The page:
The following is an abbreviated list of characteristics published by a teacher in response to a UNICEF request on “What makes a good teacher?”:
Positive – Think positively and enthusiastically about people and what they are capable of becoming. You see the good in any situation and can move forward to make the most of difficult situations when faced with obstacles. Encourage others to be positive too.
Dependent – Honest and authentic when working with others. He consistently lives up to commitments to students and others. Work with them openly, honestly and directly.
Organized – Makes efficient use of time and moves in a planned and systematic direction. You know where you are going and can help students with their own organization and planning. You can think in terms of how the organization can be beneficial to those it serves.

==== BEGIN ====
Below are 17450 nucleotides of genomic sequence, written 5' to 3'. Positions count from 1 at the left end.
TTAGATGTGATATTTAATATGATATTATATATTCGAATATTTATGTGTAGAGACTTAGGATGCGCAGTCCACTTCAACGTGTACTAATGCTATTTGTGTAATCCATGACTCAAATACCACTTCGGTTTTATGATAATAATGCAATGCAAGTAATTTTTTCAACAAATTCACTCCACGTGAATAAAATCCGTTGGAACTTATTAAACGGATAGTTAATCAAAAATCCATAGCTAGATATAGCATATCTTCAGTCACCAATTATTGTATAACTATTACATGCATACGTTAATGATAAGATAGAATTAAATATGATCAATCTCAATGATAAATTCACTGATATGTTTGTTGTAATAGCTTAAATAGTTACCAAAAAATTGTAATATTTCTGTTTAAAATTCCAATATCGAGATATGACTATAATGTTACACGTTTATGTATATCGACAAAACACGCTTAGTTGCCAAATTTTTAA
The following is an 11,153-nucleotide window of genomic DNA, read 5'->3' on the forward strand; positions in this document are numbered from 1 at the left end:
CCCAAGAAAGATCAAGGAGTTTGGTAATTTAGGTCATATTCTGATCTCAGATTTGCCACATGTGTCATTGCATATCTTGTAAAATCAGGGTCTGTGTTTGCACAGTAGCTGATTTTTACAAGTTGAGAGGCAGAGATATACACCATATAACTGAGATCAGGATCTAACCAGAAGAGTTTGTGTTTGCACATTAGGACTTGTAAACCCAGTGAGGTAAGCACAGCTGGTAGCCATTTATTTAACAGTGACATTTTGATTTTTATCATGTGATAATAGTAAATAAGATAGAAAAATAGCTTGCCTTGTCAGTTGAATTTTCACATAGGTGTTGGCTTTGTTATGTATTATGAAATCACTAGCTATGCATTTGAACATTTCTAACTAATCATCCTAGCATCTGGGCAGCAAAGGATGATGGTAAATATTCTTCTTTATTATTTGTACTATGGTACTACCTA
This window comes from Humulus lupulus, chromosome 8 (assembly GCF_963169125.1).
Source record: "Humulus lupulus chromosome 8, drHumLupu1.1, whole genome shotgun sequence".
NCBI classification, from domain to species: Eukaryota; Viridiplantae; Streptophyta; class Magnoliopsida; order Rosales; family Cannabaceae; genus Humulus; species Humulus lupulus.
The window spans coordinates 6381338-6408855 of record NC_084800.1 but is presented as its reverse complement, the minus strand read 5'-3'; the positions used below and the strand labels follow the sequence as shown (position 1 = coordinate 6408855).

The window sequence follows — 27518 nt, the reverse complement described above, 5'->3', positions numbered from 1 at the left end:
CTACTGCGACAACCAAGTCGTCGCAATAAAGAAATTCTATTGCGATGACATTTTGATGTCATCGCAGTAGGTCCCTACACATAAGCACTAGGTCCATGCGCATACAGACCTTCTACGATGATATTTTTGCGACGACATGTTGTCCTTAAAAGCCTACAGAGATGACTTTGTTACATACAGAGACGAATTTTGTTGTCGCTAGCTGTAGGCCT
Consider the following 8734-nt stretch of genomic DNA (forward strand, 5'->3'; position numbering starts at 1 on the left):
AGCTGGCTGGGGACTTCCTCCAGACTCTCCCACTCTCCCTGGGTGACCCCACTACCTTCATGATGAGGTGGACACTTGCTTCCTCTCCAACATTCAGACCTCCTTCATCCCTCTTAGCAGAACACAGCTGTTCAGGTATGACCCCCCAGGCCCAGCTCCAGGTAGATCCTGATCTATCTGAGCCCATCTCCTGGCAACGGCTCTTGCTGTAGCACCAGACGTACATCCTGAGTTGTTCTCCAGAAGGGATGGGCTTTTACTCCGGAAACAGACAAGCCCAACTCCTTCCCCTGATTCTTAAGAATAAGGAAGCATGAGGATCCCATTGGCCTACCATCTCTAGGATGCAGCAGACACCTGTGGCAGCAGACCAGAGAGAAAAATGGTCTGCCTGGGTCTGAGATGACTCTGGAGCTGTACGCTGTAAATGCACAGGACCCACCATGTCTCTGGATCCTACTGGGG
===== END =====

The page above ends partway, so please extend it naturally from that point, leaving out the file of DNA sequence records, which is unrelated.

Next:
Engaged – Demonstrates commitment to students and the profession and is self-confident, balanced and personally in control of situations. You have a healthy image of yourself. Encourage students to view themselves in a positive light, taking care to honor students’ self-respect, while encouraging them to develop a positive self-concept.
Motivational – Enthusiastic about standards and expectations for students and himself. You understand people’s intrinsic motivations and you know what motivates students. Act constructively.
Compassionate – Loving, empathetic and capable of responding to people at the level of feeling. Open up with personal thoughts and feelings, encouraging others to do the same. Know and understand the feelings of the students.